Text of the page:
|The Falcons, like countless other NFL teams, are apparently Super Bowl contenders. (Getty Images)|
We have another name for the Big Board of Players Claiming That Their Team Is Ready to Make a Super Bowl Run. Previously this offseason we'd heard from the Eagles' DeSean Jackson, the Dolphins' Karlos Dansby (we're still convinced he was being sarcastic) and the Bills' C.J. Spiller. And now Falcons safety Chris Hope has weighed in.
"(The Falcons) have the makings of being a Super Bowl team," Hope, who signed a one-year deal with Atlanta last month, told to the Atlanta Journal-Constitution. "I think that they are right there, knocking on the door. I feel like, for where I'm at in my career, I want to play for something. I don't want to play for a check. I want to play for an opportunity to win another ring."
Hope knows something about playing on a championship team. He was a member of the 2005 Steelers that beat the Seahawks in Super Bowl XL (also known as the "Hey, did you know that Jerome Bettis is from Detroit?!" Bowl). Hope joined the Titans the next season where he was a Pro Bowler. Now 31, he's looking for another title.
"(The Falcons) are serious about not just being a good football team," he said. "They want to be the best football team. Going out and getting (cornerback) Asante Samuel and signing the guys back from last year was big. Matt Ryan is a great quarterback. (Michael) Turner is a great running back. They have two high-powered receivers in Roddy White and the young guy from Alabama (Julio Jones). They have all the tools and the keys to be a Super Bowl contender."
Hope's not wrong. The Falcons' Super Bowl aspirations were made clear in April 2011 when general manager Thomas Dimitroff traded up to take Jones. Fast-forward eight months and Atlanta ended up losing to the Giants in the wild-card round, managing just two points. It's way too early to proclaim that the Jones deal wasn't worth the cost of moving up (although Pats head coach Bill Belichick, a friend of Dimitroff's, told the Falcons' GM that he wouldn't have given up so much for Jones), but expectations are higher now than a year ago.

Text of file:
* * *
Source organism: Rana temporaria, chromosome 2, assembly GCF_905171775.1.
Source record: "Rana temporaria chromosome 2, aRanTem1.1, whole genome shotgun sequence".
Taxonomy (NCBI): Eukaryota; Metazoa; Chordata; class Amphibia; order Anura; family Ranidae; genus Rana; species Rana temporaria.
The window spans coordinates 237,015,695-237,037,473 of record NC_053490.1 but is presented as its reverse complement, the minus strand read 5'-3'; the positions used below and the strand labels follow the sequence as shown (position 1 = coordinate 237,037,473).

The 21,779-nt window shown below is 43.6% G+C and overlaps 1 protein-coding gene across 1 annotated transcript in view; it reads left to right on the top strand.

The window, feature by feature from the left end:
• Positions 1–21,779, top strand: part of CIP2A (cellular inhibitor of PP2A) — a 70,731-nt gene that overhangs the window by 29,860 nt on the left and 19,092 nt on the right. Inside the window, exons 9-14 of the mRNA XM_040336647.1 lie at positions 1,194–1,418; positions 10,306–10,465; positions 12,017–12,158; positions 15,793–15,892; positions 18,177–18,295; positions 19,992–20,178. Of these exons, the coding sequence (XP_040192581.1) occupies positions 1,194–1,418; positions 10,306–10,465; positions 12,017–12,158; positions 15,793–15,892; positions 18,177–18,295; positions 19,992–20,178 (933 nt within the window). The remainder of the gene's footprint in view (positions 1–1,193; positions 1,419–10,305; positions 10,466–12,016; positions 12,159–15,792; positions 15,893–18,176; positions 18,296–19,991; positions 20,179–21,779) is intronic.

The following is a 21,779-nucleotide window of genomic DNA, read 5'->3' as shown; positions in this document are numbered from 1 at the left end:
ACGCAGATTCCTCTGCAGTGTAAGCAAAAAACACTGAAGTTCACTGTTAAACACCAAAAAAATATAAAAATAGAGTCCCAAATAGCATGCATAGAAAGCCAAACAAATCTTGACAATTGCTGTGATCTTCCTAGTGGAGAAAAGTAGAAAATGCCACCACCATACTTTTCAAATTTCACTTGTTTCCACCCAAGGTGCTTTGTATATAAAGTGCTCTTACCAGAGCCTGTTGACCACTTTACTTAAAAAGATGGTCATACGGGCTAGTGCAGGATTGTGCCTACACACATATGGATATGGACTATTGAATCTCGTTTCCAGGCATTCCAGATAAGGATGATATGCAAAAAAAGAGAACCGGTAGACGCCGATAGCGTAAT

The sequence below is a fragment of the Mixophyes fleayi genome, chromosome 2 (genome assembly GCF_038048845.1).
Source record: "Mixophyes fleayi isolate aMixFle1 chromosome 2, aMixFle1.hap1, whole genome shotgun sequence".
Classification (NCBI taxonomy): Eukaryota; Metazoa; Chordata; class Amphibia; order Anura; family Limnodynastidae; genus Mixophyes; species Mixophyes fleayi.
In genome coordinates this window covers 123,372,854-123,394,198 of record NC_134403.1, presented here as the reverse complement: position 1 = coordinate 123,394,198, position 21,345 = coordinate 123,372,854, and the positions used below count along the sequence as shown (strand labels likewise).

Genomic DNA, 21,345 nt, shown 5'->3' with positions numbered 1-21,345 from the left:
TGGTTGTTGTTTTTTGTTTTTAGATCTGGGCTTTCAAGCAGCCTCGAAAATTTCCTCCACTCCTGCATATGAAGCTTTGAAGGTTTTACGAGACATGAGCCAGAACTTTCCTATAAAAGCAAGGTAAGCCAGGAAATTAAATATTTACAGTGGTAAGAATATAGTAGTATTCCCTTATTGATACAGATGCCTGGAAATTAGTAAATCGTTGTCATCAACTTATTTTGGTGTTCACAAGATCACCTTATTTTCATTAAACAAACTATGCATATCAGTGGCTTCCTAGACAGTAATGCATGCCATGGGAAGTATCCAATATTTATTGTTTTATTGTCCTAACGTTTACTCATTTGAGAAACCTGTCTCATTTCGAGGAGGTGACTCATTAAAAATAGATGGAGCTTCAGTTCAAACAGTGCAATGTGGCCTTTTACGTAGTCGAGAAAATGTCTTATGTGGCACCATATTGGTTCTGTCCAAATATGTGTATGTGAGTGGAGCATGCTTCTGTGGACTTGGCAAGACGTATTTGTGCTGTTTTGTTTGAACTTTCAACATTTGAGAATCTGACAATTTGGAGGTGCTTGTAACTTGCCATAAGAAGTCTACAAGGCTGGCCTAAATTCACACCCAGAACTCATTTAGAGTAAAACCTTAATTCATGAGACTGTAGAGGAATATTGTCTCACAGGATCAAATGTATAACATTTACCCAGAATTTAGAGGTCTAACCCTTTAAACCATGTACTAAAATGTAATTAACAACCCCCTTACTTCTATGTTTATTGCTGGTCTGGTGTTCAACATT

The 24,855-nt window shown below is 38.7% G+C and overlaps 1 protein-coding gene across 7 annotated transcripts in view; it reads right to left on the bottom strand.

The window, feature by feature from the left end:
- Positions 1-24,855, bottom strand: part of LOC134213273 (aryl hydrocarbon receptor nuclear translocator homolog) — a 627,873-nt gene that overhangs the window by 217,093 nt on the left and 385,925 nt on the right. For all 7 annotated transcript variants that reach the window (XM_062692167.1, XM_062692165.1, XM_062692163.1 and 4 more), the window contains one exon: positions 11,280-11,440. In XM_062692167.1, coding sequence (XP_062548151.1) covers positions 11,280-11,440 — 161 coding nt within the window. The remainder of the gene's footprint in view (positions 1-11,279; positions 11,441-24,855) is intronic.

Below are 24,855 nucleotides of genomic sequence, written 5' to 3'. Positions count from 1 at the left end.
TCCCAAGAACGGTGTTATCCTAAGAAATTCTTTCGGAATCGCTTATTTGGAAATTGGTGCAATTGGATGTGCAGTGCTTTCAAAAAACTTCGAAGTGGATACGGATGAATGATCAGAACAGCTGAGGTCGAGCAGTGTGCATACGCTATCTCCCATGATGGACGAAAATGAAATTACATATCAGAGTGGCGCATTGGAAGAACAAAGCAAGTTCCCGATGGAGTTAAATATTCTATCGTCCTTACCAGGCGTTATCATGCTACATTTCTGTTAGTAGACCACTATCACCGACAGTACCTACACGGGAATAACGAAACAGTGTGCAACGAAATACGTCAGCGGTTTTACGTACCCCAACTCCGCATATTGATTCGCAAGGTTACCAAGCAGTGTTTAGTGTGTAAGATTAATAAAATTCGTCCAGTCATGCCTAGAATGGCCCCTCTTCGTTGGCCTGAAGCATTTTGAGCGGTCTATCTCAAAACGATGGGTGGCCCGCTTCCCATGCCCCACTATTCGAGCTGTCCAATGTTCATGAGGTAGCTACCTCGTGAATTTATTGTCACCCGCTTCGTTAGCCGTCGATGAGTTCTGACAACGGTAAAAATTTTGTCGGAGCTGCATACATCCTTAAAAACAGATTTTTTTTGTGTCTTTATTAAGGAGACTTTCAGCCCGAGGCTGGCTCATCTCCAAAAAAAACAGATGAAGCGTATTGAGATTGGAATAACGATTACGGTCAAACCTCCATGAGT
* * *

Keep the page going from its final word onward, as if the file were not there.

Offensive coordinator Mike Mularkey is now the Jaguars head coach and Dirk Koetter has replaced him. It sounds like the Falcons' offense will be of the pass-first variety, which makes sense with franchise quarterback Matt Ryan hopefully coming into his prime. Last week, offensive assistant Andrew Weidinger told the Journal-Constitution that "When we first came in, coach (Mike) Smith said we were going to run the ball. Now, we are going to throw it, too. We've got all sorts of weapons. We've got running backs. We've got tight ends. We've got receivers. We are going to be able to do a little bit of everything out there."
We've already mentioned that running back Michael Turner's workload could be lightened, which means more touches for Jacquizz Rodgers and Jason Snelling.
As for the Falcons' defense, Hope is impressed with the secondary -- particularly cornerbacks Samuel, Dunta Robinson and Brent Grimes -- and thinks his knowledge can be an asset.
"The safeties that they've had the last few years are real good and they are young," he said. "With my leadership and my veteran experience, I can just come in and help them out with whatever I can. I feel like I can still play at a high-level. But again, I'll just do whatever they ask me to do."
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